In Sweet Company

In Sweet Company

It’s All Good

“I have a willingness to see that even in the midst of bad times, there is something good somewhere that I can appreciate. This facility has allowed me to have quite a wonderful, productive life.” — Katherine Dunham, IN SWEET COMPANY: CONVERSATIONS WITH EXTRAORDINARY WOMEN ABOUT LIVING A SPIRITUAL LIFE

I collect quotes, pearls of wisdom, pronouncements about what my heart finds beautiful and true. I scribble them on errant scraps of paper and crumpled gum wrappers then tape these precious little jewels on my refrigerator, my computer, my mirror — on all the flat surfaces of my life to puff them up. 

Today, I came across a quote I actually discovered several years ago, a lovely strand of words that have opened my heart like a flower on more than one occasion. Life is like that sometimes; when you least expect it, it will tell you its secrets.


This is the quote that revisited me today: “Even within the Great Openness, the limitations of the world must be loved and respected.” 

What these words mean to me is that God — the Great Openness that is unobstructed beyond all measure — is present and unconstrained, awake and ready even in the darkness and in the ties that bind.

Learning to love and respect this aspect of God is an acquired taste, one that is totally dependent on my perspective in the present moment — a process akin to what quantum physicists refer to as “wave -particle delusion,” i.e. sometimes energy appears to be a wave, sometimes it appears to be a particle, but no matter which way you look at it, it’s inherently the same energy. Or, as I often say to my self when I feel restricted by any number of the world’s limitations, “Margaret, if you really believe God is omnipresent what’s the problem here?” 


The problem, of course is always me — that I do not yet love and respect my current limitation, that I see lemons rather than lemonade, that I forget how my past limitations always always always — eventually — catapult me into the Great Openness. It takes time to develop the ability to move from static, riveted “particle awareness” and surf the liquidity of the wave. It takes practice. But, as Miriam Polster, the brilliant and beloved psychotherapist I interviewed for IN SWEET COMPANY said, “Anything worth doing is worth doing badly.” (This, too, is a quote worth collecting.)

Leadership doyenne Margaret Wheatley, another woman I talked with for IN SWEET COMPANY, added to my quote stash one fine day when we talked about what she calls “the necessary heart of chaos.” She said: “To see chaos as having a heart, as a loving process, is really foreign to our culture.  … When you’re trying to control the world as we are here in the West, trying to use life for your own ends … you end up thinking of chaos as your enemy. Chaos can release your creative power in the same way that necessity is the mother of invention. When things get extreme, when the old ways don’t work anymore, that’s when you get your most inventive.”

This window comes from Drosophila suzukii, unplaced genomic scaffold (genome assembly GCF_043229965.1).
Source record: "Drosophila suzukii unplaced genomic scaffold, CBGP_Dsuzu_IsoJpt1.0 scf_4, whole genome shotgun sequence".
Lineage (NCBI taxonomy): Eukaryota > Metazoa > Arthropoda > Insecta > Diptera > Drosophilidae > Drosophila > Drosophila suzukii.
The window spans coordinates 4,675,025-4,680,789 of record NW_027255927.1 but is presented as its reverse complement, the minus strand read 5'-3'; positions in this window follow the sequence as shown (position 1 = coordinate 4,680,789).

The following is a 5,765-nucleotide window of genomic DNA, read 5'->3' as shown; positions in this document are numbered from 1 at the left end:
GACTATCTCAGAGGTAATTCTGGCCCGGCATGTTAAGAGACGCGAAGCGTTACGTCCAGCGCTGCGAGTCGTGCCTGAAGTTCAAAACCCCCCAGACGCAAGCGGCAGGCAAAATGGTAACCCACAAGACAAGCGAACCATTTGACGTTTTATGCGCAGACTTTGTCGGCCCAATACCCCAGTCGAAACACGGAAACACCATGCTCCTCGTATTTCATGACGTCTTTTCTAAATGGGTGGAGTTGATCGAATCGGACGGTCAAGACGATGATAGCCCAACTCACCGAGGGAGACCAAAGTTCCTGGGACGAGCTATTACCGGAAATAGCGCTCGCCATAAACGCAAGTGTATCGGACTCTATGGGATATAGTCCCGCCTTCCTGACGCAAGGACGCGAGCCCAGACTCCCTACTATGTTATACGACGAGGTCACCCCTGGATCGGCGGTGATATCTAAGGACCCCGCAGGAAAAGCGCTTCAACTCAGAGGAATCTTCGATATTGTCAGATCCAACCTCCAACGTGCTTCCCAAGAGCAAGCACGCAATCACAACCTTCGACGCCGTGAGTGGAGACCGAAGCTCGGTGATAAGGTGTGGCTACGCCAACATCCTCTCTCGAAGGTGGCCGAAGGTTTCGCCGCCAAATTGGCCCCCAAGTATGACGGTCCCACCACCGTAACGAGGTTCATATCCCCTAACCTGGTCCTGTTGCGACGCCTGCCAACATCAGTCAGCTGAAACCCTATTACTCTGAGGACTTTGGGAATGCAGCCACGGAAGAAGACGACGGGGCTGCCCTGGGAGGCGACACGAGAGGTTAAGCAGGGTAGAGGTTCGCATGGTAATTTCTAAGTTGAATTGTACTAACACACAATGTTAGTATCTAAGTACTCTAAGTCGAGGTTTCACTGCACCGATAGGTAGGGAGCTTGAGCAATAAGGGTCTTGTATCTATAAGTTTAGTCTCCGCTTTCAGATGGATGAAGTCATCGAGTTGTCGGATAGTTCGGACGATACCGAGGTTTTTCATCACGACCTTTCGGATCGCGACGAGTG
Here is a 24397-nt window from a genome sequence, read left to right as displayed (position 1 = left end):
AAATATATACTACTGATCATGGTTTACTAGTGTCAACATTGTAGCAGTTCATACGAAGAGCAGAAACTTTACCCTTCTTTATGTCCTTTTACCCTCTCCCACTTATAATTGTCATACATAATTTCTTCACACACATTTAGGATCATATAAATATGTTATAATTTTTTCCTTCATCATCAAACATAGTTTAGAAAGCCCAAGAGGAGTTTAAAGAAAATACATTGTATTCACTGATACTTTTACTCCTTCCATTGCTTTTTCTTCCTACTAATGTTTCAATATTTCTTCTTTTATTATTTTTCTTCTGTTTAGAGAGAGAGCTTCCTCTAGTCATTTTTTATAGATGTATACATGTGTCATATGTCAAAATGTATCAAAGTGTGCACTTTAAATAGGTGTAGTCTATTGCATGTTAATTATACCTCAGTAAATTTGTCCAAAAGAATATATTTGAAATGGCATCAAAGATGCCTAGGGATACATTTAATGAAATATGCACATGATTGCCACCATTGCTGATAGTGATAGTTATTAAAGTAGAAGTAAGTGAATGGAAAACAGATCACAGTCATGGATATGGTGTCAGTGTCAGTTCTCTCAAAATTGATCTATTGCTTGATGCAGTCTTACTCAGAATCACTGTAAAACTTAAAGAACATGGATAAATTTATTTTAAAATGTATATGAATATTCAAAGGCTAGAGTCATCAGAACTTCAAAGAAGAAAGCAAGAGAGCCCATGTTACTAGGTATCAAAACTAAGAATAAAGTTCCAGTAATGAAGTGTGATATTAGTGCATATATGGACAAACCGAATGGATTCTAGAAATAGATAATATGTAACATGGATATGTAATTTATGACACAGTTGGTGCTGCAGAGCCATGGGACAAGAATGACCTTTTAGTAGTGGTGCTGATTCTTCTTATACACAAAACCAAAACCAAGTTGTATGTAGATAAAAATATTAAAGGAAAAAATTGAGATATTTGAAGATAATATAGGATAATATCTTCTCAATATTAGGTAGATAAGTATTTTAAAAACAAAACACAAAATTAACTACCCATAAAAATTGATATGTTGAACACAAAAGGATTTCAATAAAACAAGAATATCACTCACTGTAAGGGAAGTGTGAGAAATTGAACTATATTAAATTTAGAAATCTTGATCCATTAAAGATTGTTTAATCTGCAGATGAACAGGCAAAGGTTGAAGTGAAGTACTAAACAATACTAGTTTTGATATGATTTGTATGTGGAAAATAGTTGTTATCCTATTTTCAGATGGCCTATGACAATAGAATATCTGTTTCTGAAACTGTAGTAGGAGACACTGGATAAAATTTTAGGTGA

For me, the rub is getting to the other side of the necessity, the urgency, the chaos; waiting for the moment when the particle becomes the wave. I become impatient; I grumble. My mantra becomes, “Give me a break!” Today when I read this quote, it provides me with a new and unexpected grace: I realize I do not have to wait for hindsight or until something happens that shifts my consciousness to love and respect the limitations in my world. I can do it now. Right now. Right here. Done.

Your thoughts?

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posted September 19, 2010 at 9:14 pm

Hi Margaret,
Thanks for this reminder to perceive good in the midst of chaos. There is really nothing going on but good.
A friend had this quote on her page today: “Seek reasons to love. In every segment of every day look for something that brings forth within you a feeling of love.” – Abraham-Hicks
Blessings, Wendy

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posted September 20, 2010 at 11:49 am

Some years ago my wife uttered the same mantra, “Give me a break!” in response to a job and a boss, once elements of an appreciated career that had eventually come to a place which stifled her. The mantra was manifested – quite literally – when Cherie broke her ankle, the phrase “break with the past” echoing through her mind as she fell to the ground. This injury, the result of on the job wear and tear over the years, led to vocational rehabilitation through workers comp and several semesters of computer graphics classes. This prepared her for the essential task of creating all the art work for the “Folk of Yore” project which we had come to recognize as the outer culmination of both our lives’ work.
In the moments of what seems like chaos, there is always a plan, and if we listen carefully (“break with the past”) there is always a clue to what’s happening as well as guidance for what to do with the next moment(s). Of course that requires listening … and breaking the connection of ego to circumstance, filling that apparent void with a shift in focus to the inherent connection of soul with God.
It also helps to remember, there is no good or bad – outside the appearance of the moment – just the Process of our realization unfolding: the Journey.
As Master Armaton often says throughout “The Folk of Yore”, “All is well and wonderful!”

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